Introduction: How to Make an Eye-Catching Poster! (+ Universal Design Tips)

Picture of How to Make an Eye-Catching Poster! (+ Universal Design Tips)

A poster? Really? You say. Yes, a poster. Posters are practical, living in the city I see them constantly, school, work, the streets... It's one design element almost everyone uses and creates at some point. The important part is making your posterimportant. Eye-catching.

Hold up, let me rephrase this.

Here's an -ible to make an ENGAGING poster.

Making an EYE CATCHING poster is easy too, but there's a few differences between something that's just eye catching (cough, such posters like the above, cough) & ones that are engaging.

You will need:

  1. Any software that can be used to create prints.
    • I prefer Photoshop, Photoshop Elements, or a software like Affinity Photo (The Beta is currently free for MAC here!). Use Word or MS Paint only in dire, dire situations.
    • I'm using Photoshop Elements 8, but I heavily suggest using Photoshop if you can for non-destructive edits!
    • Open up a blank 8.5 x 11 inch, 300 dpi file.
  2. Fonts
  3. Textures
    • I suggest Creative Market for this, there are a ton of available textures in their shop & every week they post six free goods!
  4. Graphic Elements
    • Again, Creative Market totally wins out here.
  5. Hands. (Optional)

Let's get started.

Step 1: Color Me Fancy.

Picture of Color Me Fancy.

To make a proper poster, we need to start off with the basics.
COLOR.

Color scheme is very important to help us tell if Juliet is... A sulky vampire? (Red & Black, perhaps) An upbeat scene-teen? (Rainbow. Just... Rainbow.) Or maybe your average upper-middle class girly girl who loves ice cream, like the colors above scream.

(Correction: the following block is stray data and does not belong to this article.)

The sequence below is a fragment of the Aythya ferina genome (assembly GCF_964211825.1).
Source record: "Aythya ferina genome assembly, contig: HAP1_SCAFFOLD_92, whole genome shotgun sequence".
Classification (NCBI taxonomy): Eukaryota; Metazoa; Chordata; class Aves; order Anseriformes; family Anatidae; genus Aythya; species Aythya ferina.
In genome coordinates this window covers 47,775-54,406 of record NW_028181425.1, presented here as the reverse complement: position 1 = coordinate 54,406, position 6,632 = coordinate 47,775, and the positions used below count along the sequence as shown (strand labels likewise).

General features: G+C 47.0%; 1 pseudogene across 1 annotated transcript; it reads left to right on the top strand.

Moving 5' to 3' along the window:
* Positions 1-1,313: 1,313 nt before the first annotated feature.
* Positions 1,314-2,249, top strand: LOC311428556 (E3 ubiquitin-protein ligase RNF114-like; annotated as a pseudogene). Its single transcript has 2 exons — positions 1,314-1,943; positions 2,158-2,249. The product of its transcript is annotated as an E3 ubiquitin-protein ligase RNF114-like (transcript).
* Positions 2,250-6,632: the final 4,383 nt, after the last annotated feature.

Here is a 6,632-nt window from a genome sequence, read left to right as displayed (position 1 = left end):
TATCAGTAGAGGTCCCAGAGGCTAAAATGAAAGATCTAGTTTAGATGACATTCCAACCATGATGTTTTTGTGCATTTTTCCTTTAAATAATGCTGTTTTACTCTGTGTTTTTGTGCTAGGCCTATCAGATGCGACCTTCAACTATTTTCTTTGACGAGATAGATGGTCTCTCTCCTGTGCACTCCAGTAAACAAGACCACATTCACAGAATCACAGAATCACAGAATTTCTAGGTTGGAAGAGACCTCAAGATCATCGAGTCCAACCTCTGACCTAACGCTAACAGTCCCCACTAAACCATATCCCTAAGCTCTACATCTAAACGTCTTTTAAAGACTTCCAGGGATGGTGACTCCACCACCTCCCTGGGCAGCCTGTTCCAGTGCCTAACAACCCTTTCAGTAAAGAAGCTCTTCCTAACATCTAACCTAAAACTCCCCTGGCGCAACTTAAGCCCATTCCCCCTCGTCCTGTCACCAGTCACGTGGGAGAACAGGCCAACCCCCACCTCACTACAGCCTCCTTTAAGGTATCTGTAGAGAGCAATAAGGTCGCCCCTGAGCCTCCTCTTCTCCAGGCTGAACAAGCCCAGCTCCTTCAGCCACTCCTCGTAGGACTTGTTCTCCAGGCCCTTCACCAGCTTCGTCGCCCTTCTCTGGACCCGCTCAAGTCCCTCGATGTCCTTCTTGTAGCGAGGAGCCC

I recommend usingCOOLORS, a great website I use all the time that makes color schemes extremely easy.

Combine saturated with destaturated (grey & bright red), opposite colors (orange & purple), noteworthy combos (red/blue/yellow aka the primary colors, and muted rainbow are good choices) and so on.

Lay your colors down in a Photoshop file as shown, so as to help you easily pick colors!

Step 2: You Gotta Make It FEEL GOOD!

Picture of You Gotta Make It FEEL GOOD!

TEXTURE is another important element.

We use texture to make that dull, flat print look more dimensional.

Reduce your state of mind to one like a tiny little baby, like Chip Kidd says. Forms are make of textures, shapes, and colors. That picture of Juliet in the Word poster was a texture. Maybe too much?

-

For example, in the Intro photo, I used an ink texture which I found here to bring the focus to the words.

I used these watercolor textures in my poster, thanks DGS!

Step 3: Please, No Comic Sans. or Lobster.

Picture of Please, No Comic Sans. or Lobster.

The whole purpose to of using TYPE is to give information!

Like color, type can make the difference between biker-hardcore and fashion model.

Make sure your information is correct (who has a summer party in January?!), legible, and easy to read.

Easy to read means:

  • Try to keep around 2-4 fonts. Usually one sans/one serif, one tall/one short, one script/one manuscript, one bold/one light, and so on. Two fonts for a normal poster, four for something more complex. Three if you want an accent font.
  • Make sure the color contrasts the background
  • Here's a good place to start or refresh how to use fonts.

In the intro photo, I used a font from AF Studios, then one I found here on Behance.

I'll be using those two for my poster too!

Step 4: EM... Phasis.

Picture of EM... Phasis.

This is all the same font, all the same size, but what draws your gaze

HERE!!!!!!

Emphasis. Font weight, size, & surrounding elements play a huge role here. What information is important?

  • Who
  • What
  • When
  • Where
  • Why

Use the five Ws. Who & what take the stage. When & where are musts for an event poster, and typographical why is optional if you have some space to kill.